Clark County’s plans to build an elevated roadway to ease traffic between McCarran International Airport and the Strip has drawn the ire of some higher education officials
During a Nevada System of Higher Education’s Board of Regents meeting Friday, county staff proposed constructing a flyover that would sit at the southwest border of the Paradise Campus of UNLV. The plan drew concern from Acting UNLV President Marta Meana and Regent Trevor Hayes because it could block views of UNLV’s Thomas &Mack Center, Cox Pavilion and Mendenhall Center.
“This is a slap to the face to UNLV,” Hayes said. “You’re covering up UNLV with an overpass.”
The flyover would allow northbound drivers leaving the airport to bypass the intersection’s traffic signal and exit either northbound onto Swenson or westbound onto Tropicana. The westbound path would take traffic under Paradise Road, allowing drivers to skip a second stoplight.
Some 51,000 vehicles would use the flyover each day, County Public Works Director Denis Cederburg said. That’s about half the traffic that the intersection sees.
“I think it does a good job of addressing the congestion at the Tropicana-Swenson intersection, and it saves time for the travelers,” Cederburg said before the meeting.
The project would cost about $77 million, Cederburg said. That’s considerably less than the $200 million for the previous proposal to build a 3-mile expressway over existing roads to and from the airport.
Building underground roadways at the intersection without obscuring the view of UNLV would cost about $211 million, Cederburg said. In addition to excavating the area, existing utilities would need to be moved.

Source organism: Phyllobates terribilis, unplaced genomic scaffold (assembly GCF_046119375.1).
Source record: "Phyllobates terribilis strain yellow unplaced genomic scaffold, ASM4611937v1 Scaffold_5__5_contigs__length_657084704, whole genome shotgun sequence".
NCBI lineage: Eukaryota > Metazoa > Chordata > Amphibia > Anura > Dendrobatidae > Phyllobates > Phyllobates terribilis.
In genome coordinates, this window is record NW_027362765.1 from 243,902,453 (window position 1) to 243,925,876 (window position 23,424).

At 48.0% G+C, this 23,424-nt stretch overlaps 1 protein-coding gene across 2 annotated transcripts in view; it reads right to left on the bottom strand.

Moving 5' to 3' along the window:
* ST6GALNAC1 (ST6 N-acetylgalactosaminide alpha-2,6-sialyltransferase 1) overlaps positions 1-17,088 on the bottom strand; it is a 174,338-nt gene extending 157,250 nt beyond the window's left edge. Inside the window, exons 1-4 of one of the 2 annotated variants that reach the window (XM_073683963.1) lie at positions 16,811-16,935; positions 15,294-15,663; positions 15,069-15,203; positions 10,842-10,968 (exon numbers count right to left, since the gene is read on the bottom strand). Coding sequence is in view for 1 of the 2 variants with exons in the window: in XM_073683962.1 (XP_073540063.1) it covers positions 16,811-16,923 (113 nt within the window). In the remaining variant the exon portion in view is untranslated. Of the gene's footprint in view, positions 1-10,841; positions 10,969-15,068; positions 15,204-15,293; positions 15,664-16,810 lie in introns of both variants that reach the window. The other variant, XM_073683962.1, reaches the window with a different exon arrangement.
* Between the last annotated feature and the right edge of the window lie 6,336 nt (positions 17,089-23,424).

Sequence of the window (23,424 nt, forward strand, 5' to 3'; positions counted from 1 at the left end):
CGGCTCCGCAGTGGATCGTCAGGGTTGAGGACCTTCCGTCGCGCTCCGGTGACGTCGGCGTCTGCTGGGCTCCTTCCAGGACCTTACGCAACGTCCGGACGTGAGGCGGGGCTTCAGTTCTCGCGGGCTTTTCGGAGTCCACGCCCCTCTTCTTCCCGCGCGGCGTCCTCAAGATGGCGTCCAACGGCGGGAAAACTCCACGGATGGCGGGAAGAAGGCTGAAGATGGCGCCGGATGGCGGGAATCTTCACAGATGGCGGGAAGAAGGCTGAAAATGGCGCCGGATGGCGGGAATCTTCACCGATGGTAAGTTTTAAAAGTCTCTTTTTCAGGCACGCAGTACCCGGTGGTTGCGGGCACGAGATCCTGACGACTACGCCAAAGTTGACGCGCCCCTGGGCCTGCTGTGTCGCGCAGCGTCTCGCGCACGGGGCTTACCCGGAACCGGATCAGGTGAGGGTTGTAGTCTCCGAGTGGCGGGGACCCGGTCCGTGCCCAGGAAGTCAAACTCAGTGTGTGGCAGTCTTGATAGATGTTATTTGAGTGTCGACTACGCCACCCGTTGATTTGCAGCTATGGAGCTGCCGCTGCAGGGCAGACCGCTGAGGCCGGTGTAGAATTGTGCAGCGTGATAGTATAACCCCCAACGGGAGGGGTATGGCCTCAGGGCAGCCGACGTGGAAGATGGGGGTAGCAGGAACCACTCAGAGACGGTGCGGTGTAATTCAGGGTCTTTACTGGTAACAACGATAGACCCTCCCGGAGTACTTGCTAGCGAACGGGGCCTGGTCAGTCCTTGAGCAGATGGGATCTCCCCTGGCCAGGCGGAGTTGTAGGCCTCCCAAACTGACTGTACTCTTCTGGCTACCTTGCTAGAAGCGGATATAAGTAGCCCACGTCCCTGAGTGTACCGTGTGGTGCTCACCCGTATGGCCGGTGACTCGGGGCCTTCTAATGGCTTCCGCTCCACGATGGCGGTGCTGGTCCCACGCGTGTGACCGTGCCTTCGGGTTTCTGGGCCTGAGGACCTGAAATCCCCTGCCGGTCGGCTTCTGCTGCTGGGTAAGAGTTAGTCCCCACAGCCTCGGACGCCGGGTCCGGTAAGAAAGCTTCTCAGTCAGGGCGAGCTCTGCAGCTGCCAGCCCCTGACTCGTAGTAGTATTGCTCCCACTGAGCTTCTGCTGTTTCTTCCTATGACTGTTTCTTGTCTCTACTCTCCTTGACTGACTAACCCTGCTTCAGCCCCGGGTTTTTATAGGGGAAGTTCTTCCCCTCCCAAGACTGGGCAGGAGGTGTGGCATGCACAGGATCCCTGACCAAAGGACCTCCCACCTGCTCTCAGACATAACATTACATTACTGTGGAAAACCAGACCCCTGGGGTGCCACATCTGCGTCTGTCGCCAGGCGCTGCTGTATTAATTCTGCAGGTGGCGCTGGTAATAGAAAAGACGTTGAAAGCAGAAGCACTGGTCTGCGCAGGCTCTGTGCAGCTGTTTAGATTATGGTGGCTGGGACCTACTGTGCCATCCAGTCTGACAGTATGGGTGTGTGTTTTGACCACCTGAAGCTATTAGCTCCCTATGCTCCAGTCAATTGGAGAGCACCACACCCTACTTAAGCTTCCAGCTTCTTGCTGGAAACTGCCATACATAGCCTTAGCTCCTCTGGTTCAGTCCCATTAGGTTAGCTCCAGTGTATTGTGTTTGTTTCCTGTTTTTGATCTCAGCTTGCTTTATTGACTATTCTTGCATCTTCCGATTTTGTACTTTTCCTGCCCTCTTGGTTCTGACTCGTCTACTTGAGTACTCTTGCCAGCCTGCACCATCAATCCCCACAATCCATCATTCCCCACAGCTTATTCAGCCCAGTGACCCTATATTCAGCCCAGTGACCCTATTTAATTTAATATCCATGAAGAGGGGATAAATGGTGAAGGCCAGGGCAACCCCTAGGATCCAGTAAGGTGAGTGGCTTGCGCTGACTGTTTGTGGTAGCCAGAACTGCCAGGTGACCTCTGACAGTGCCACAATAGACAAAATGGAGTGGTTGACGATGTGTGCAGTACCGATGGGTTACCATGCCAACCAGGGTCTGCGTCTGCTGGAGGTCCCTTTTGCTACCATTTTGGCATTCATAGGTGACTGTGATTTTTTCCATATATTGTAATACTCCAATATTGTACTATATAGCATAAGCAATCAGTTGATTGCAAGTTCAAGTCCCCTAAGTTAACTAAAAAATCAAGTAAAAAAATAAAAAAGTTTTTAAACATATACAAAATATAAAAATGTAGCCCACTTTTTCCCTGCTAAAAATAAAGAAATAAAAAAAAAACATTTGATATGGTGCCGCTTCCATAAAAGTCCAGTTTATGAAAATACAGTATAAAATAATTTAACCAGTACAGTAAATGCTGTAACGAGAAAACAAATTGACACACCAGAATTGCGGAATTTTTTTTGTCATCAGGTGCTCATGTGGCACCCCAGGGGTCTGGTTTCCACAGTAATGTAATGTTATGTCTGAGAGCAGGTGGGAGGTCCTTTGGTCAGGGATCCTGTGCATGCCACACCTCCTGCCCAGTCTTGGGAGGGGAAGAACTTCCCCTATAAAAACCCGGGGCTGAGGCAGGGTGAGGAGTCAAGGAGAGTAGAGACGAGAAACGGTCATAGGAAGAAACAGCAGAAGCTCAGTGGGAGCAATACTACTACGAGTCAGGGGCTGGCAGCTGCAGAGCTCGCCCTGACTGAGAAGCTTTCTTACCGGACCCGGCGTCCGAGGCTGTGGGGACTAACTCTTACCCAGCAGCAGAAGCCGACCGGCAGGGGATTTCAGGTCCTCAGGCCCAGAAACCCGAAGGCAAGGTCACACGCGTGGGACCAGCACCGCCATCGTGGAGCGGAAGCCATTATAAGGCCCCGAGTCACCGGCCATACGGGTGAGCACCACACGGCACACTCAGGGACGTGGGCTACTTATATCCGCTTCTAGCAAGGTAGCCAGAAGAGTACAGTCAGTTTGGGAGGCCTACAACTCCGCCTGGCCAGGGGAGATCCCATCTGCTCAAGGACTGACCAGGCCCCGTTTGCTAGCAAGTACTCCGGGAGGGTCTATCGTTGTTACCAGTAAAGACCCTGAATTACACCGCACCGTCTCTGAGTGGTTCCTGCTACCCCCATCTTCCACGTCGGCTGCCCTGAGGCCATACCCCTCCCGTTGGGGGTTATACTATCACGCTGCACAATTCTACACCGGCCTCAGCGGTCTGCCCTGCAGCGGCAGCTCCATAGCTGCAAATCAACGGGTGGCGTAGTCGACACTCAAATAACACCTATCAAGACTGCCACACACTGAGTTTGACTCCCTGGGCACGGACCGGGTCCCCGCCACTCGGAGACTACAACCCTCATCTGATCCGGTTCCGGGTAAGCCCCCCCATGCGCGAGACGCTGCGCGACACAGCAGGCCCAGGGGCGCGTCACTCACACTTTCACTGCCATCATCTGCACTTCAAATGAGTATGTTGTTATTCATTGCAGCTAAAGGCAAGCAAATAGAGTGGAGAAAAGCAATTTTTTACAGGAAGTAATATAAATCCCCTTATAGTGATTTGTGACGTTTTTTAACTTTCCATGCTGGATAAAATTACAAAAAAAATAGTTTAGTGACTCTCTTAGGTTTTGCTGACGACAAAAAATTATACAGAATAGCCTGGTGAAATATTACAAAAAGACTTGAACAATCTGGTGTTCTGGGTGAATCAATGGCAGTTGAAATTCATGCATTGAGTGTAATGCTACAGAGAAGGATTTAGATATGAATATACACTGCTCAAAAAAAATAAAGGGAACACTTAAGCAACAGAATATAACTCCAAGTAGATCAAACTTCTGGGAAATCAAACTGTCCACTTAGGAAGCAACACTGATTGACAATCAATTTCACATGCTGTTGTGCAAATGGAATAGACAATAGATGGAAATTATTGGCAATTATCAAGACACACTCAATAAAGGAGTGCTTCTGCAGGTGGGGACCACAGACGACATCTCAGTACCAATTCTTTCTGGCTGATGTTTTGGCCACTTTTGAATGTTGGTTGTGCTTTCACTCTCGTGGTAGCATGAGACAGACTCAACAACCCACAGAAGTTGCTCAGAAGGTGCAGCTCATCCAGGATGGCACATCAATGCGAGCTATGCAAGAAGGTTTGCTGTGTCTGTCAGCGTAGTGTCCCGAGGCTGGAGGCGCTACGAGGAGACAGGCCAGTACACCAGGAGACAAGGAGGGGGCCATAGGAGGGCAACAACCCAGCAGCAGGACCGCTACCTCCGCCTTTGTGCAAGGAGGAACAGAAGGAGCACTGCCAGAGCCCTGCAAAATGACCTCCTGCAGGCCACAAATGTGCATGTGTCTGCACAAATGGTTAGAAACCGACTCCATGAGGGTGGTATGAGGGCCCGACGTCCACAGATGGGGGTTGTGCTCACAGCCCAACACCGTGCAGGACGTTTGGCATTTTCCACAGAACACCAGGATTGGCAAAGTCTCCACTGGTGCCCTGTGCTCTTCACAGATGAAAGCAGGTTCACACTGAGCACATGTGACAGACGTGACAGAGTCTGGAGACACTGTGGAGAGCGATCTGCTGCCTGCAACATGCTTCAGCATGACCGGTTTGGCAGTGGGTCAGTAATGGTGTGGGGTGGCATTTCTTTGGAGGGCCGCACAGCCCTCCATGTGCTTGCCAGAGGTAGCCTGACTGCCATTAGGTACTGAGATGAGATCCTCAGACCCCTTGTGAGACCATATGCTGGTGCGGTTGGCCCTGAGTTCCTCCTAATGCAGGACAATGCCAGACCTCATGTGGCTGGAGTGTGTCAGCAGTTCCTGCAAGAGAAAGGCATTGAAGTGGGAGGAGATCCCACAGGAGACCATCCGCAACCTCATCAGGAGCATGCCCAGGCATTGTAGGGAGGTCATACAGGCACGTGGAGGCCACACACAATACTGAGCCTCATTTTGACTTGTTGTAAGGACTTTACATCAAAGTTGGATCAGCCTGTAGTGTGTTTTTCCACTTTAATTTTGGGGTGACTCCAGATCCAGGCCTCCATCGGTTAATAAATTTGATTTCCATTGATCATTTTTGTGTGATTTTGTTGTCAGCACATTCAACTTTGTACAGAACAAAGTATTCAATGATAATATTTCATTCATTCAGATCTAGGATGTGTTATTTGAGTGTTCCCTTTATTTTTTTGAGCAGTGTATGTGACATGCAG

Cederburg said its imperative that something be done to address the busy intersection.
“If we do not build this project by 2040, the delay time at this intersection will more than double,” he said.
Despite Ceberburg’s urgency, the county appears to be pumping the brakes on the project.
Meana on Friday presented a letter from County Commission Chairman Steve Sisolak stating the county will not move forward with the project without more input from UNLV.
The college has hired CSL Consulting, JABarrett Company and Kimley-Horn and Associates to study the elevated roadway’s potential impact on its campus. Results are expected by the end of this month.
“We want to see and agree with improving traffic,” said David Frommer, UNLV’s executive director for planning and construction. “We’d like to maintain the visibility of the campus, the event center, the marquees and the billboards that we have. And we want to make sure the campus access is not negatively impacted or diminished.”